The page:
Tanja Hester 5:12
Yeah. And thank you for saying that. I, I never want to slam those who need to make money. I mean, it, people need to make a living. You need to feed your family, like, that stuff is just the reality of capitalism. But in terms of me, I started out my career in journalism, working at National Public Radio. I worked for the federal government for a little bit at the Department of Education. I know all about student loans. And then I spent the bulk of my career doing political consulting to political candidates. Politically aligned causes, working for nonprofits in the progressive space. That really was how I spent 16 years of my life, before I was able to retire. And, I think, that the new book is just a reflection of that. So you know, it's funny, the folks who are like, "But you've been talking about FIRE this whole time. Why are you now talking about activism?" and I'm like, "That's just going back to my roots. Who, who I am." But in terms of the motivation to retire early, my husband Mark and I both had really high stress jobs. We knew that the work we were doing, and I started having to travel every single week, you know that that was really taking a toll on us, on our marriage, on our health. And it became clear to me pretty early on, that I was most likely going to get the disability that my dad has that forced him to stop working around age 40. And I saw how hard that was for him. I mean, in his case, it was, it was really terrible. He was actually laid off the day before the Americans with Disabilities Act took effect. And I learned recently, he was also laid off because my medical bills had been so high. And the company said his kid was too expensive. So I have, in fact, been discriminated against. But, like, knowing that whole history, I didn't want to repeat that. And so, I knew that I wanted to be able to travel and do some things that I really didn't have time for while working, before I lost my mobility. And I also just wanted to hold that sense of control, you know, of not being forced out of work, not on my own terms. So that was really it. And so, you know, the the story of how we saved is pretty boring, actually, you know, and it's my least favorite thing to talk about just because I have nothing interesting to add. We really did a very automated process. Every time we got a raise, we banked the whole raise, we had it set to go into investments and savings. And, you know, we just let time happen. And so, I'm a big fan of the boring, unsexy path to saving and investing and think that can be really powerful. So it very much worked for us, we're really lucky. But I think it's important to talk about stuff like that, like that not everyone's motivation is just to like, go out and live a super kick ass entrepreneur life or to own a fleet of rental properties that might be exploiting lower income people, and that not everyone has the privilege to do this. So I really always appreciate that you create space for those conversations too. And don't just put the rosy picture on everything.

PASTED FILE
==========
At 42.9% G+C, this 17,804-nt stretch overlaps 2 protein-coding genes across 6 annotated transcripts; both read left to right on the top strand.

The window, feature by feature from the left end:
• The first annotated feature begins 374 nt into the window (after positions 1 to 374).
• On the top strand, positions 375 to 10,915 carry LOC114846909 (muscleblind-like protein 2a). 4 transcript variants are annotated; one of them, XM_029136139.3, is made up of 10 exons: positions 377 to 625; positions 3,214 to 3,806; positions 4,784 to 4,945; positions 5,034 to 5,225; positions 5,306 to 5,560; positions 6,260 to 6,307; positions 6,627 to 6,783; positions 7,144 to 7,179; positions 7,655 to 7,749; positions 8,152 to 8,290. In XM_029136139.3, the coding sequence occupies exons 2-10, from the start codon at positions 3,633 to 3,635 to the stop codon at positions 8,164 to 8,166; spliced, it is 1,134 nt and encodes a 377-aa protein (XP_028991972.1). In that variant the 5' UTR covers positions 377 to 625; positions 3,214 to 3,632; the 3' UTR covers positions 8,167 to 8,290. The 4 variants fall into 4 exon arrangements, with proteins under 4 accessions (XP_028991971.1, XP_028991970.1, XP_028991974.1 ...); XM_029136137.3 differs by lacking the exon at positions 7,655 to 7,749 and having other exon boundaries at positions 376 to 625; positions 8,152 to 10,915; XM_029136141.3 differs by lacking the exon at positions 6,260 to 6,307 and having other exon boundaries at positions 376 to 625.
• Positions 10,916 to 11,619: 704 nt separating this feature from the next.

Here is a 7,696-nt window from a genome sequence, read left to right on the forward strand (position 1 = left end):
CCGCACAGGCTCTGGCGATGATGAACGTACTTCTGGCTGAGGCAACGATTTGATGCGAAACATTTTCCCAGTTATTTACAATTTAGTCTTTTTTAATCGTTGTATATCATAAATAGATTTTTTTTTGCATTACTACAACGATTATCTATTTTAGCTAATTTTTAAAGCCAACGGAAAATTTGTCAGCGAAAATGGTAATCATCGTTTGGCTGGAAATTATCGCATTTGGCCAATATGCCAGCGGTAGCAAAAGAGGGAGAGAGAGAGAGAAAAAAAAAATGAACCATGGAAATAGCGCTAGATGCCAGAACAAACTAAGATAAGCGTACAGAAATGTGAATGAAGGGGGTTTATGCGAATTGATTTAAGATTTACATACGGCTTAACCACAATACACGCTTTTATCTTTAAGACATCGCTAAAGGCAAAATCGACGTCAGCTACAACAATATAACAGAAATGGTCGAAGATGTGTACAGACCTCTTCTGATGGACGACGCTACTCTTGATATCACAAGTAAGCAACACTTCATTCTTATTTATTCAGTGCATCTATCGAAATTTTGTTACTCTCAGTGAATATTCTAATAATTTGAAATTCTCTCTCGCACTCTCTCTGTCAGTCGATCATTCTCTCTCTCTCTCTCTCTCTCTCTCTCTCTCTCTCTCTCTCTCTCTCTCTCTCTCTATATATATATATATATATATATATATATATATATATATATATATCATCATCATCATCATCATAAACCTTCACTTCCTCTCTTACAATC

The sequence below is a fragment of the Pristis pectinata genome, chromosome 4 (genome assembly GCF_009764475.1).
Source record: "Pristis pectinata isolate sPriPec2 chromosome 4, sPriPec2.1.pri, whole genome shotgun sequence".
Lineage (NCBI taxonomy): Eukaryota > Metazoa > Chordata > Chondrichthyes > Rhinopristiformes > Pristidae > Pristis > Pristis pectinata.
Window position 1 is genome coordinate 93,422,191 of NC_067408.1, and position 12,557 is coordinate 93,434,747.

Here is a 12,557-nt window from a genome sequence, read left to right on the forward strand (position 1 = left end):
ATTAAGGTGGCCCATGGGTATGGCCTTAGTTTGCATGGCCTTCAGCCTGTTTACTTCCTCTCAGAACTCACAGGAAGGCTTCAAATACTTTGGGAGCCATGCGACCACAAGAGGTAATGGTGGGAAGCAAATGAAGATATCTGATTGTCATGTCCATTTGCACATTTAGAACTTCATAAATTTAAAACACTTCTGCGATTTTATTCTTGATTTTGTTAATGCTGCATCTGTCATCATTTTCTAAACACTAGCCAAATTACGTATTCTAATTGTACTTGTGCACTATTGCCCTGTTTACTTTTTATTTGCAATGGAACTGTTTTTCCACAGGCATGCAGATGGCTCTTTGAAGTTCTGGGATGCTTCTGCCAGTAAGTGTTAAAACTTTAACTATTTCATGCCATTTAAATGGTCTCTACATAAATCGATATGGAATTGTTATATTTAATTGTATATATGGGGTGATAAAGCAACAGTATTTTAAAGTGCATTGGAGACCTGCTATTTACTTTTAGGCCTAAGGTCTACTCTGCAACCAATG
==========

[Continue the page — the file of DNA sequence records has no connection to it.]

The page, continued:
Jamila Souffrant 7:58
Yeah. What's important about this community, or like being online, is that everyone has a different set of privileges and starting points that allow them to do certain things. And so, there are some people where they're, they're making their income, their living from the work that they're providing, right? To their audiences, and then that's how they're fueling themselves towards financial independence, right? What I hear from you, when I see your commentary on it, is you just don't like when people don't say that's what it is, right? We will pretend that it's not that.
Tanja Hester 8:27
Totally. I think that the disclosure is key. So, the number of people who are doing what I think of as sort of a weird Ponzi scheme where it's like, I want to sell you on the idea of early retirement, you can give me money, but really, I'm not actually there without your money. That feels very dishonest. And I think that people need to be really upfront about that and more transparent about how their finances work, because audiences need to be able to consider that intaking your advice or not. And to know what your conflicts of interest are. And I think as a community, we don't always do a great job of that.
Jamila Souffrant 9:00